9.2. What's that M() Thing?

The commands that tell a Schedule to add actions usually have notation like like M(someMethodName) at the end. M() is a macro used in Swarm to mean that the selector for the message "step" is returned. Selector, or SEL, is a variable type in Objective C which refers to the abstract name used in the compiler to refer to a method, in this case step. M is short for message (or method) and was "created to save the time of typing @selector(myMethod)," in the words of Nelson Minar. Many of the methods available in the Swarm library want input in the form of a selector, an symbolic reference to a method name, and the M() notation is one shorthand way of giving it what it wants.

Some of the methods in the Swarm library will also want a list of parameters that go with the selector. Suppose, for example, you have a psychologist agent that has this method:

- dealWithProblemBetween:anObject And: (id) anotherObject;

Presumably, you have some code in which there are objects, perhaps named bill and susan, and when you are not needing the Swarm libraries for anything, you just tell your psychologist agent to carry out that method with a command such as:

[yourShrinksName dealWithProblemBetween: bill And: susan];

The name of this method is dealWithProblemBetween:And: and its input variables are two objects.

Now suppose you have a whole list of psychologists, and that you want each one of them to deal with the problem between bill and susan. Furthermore, you want them to do it over and over again. To do that, you need Swarm to schedule the job, so you run into that selector problem again. Notice in the Swarm documentation that the Schedule protocol can respond to a method called createActionForEach, which has a prototype like this:

- at: (timeval_t)tVal createActionForEach: target message: (SEL)aSel : arg1 : arg2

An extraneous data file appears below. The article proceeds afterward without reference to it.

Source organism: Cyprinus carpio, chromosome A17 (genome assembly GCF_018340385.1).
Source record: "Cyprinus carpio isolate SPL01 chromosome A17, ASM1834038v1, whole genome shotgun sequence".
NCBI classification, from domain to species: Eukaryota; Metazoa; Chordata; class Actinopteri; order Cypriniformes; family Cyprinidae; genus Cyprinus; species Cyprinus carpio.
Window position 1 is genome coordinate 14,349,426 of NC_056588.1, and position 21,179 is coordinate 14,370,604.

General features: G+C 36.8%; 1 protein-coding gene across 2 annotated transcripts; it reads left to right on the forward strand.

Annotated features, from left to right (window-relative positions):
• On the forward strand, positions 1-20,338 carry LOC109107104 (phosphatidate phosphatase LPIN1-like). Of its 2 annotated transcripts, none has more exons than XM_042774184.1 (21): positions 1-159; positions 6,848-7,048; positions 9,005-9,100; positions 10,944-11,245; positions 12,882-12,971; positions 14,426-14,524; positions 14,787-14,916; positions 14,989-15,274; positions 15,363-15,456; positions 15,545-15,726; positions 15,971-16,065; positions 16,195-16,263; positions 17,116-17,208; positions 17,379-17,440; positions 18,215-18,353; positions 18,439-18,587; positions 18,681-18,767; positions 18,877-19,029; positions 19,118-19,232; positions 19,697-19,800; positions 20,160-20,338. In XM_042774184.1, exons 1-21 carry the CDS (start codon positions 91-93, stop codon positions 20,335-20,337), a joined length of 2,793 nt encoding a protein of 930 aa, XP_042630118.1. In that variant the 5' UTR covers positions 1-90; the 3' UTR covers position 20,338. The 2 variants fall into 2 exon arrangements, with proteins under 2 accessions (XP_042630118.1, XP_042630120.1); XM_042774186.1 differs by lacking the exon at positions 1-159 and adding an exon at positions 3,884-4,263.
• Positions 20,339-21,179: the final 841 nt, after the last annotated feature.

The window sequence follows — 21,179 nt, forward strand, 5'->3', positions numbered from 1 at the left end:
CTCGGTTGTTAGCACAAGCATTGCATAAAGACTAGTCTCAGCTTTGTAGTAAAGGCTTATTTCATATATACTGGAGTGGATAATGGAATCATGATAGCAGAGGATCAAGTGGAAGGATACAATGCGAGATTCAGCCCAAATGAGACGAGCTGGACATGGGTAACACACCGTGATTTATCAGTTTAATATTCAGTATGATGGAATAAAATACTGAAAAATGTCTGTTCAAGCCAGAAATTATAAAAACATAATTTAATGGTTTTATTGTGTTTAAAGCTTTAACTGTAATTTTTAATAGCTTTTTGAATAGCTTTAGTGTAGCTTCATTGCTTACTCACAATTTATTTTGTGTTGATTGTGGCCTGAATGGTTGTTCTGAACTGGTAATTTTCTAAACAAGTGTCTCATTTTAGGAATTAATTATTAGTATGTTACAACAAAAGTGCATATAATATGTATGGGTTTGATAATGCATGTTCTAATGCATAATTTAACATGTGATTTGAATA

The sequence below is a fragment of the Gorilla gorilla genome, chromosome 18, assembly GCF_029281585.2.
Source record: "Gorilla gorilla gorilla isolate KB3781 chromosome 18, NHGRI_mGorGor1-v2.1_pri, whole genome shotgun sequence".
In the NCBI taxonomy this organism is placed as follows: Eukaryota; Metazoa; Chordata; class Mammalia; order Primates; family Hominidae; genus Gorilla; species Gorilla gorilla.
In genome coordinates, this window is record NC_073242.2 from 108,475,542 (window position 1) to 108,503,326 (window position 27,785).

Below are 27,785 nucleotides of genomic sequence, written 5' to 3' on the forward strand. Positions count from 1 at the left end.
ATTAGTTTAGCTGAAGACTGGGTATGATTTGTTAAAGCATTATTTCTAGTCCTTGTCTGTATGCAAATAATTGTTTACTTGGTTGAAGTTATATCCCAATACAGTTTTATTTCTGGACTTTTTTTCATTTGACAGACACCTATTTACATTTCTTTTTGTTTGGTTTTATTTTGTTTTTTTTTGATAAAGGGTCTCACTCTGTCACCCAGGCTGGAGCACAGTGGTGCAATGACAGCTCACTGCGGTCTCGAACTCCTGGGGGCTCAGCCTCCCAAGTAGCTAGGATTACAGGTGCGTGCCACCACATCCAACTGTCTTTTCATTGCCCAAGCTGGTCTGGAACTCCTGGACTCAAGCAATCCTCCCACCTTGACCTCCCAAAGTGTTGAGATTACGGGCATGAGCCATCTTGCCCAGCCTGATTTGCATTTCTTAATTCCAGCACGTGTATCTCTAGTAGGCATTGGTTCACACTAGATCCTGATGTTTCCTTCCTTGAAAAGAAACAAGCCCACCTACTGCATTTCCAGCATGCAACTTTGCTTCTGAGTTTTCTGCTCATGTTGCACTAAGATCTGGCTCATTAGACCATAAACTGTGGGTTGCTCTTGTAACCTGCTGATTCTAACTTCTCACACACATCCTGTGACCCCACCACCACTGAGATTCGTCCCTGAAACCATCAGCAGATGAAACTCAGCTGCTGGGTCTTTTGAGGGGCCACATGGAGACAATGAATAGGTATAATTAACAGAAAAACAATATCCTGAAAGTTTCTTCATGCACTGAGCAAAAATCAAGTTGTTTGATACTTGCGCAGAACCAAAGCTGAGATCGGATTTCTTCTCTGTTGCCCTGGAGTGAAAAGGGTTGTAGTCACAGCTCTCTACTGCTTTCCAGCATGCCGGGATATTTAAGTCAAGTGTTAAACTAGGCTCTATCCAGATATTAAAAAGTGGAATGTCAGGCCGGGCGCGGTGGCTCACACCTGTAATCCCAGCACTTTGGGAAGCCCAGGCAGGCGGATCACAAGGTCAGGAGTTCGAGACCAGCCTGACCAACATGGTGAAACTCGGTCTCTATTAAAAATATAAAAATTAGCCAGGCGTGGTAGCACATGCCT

At the end of this definition, we see this method wants to be given a selector, and then the two arguments that go with it. We know we can grab the selector of the command we want with M(dealWithProblemBetween:And:), so when we tell the schedule object to make each psychologist look into the bill and susan problem, we need a command like this:

[modelSchedule at: 0 createActionForEach: listOfShrinks message: M(dealWithProblemBetween:And:):bill:susan];

Admittedly, this notation seems ungainly, but it works.

It is a difficult understand the reason why the selector is needed in the first place. If one is not well versed in Objective C, it may be best just to follow the form of the examples provided with Swarm and not worry about the M() until it is absolutely necessary. [1]

You can go look in the Swarm libraries to see many examples to show why selectors are so vital. Just by coincidence, we happened to be looking at the Object2dDisplay.m file, where there is a particularly clear example of how these selectors come into play. The Object2dDisplay's display method is often scheduled in the observer swarm level of projects that draw on ZoomRaster grids. In order to make this possible, the selector is required.